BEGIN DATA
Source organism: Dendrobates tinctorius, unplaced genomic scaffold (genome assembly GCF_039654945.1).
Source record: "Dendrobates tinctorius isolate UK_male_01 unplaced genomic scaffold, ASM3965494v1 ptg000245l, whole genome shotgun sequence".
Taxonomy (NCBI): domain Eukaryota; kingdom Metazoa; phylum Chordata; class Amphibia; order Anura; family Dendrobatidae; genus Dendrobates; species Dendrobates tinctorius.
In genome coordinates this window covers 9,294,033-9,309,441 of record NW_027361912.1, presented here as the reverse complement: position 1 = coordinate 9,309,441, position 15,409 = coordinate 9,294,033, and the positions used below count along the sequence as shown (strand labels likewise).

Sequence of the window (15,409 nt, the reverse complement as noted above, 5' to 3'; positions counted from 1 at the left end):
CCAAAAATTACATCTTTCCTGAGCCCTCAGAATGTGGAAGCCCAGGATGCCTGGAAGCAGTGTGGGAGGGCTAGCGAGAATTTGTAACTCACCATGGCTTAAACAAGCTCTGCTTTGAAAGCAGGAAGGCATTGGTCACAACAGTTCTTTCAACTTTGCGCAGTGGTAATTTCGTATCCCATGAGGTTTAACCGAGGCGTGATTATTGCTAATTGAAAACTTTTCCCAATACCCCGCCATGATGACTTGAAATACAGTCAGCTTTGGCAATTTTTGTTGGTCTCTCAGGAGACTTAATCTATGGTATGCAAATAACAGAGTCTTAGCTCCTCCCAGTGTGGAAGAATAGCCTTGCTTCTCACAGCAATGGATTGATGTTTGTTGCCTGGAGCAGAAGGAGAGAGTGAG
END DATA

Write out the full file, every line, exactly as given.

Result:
Source organism: Dendrobates tinctorius, unplaced genomic scaffold (genome assembly GCF_039654945.1).
Source record: "Dendrobates tinctorius isolate UK_male_01 unplaced genomic scaffold, ASM3965494v1 ptg000245l, whole genome shotgun sequence".
Taxonomy (NCBI): domain Eukaryota; kingdom Metazoa; phylum Chordata; class Amphibia; order Anura; family Dendrobatidae; genus Dendrobates; species Dendrobates tinctorius.
In genome coordinates this window covers 9,294,033-9,309,441 of record NW_027361912.1, presented here as the reverse complement: position 1 = coordinate 9,309,441, position 15,409 = coordinate 9,294,033, and the positions used below count along the sequence as shown (strand labels likewise).

Sequence of the window (15,409 nt, the reverse complement as noted above, 5' to 3'; positions counted from 1 at the left end):
CCAAAAATTACATCTTTCCTGAGCCCTCAGAATGTGGAAGCCCAGGATGCCTGGAAGCAGTGTGGGAGGGCTAGCGAGAATTTGTAACTCACCATGGCTTAAACAAGCTCTGCTTTGAAAGCAGGAAGGCATTGGTCACAACAGTTCTTTCAACTTTGCGCAGTGGTAATTTCGTATCCCATGAGGTTTAACCGAGGCGTGATTATTGCTAATTGAAAACTTTTCCCAATACCCCGCCATGATGACTTGAAATACAGTCAGCTTTGGCAATTTTTGTTGGTCTCTCAGGAGACTTAATCTATGGTATGCAAATAACAGAGTCTTAGCTCCTCCCAGTGTGGAAGAATAGCCTTGCTTCTCACAGCAATGGATTGATGTTTGTTGCCTGGAGCAGAAGGAGAGAGTGAG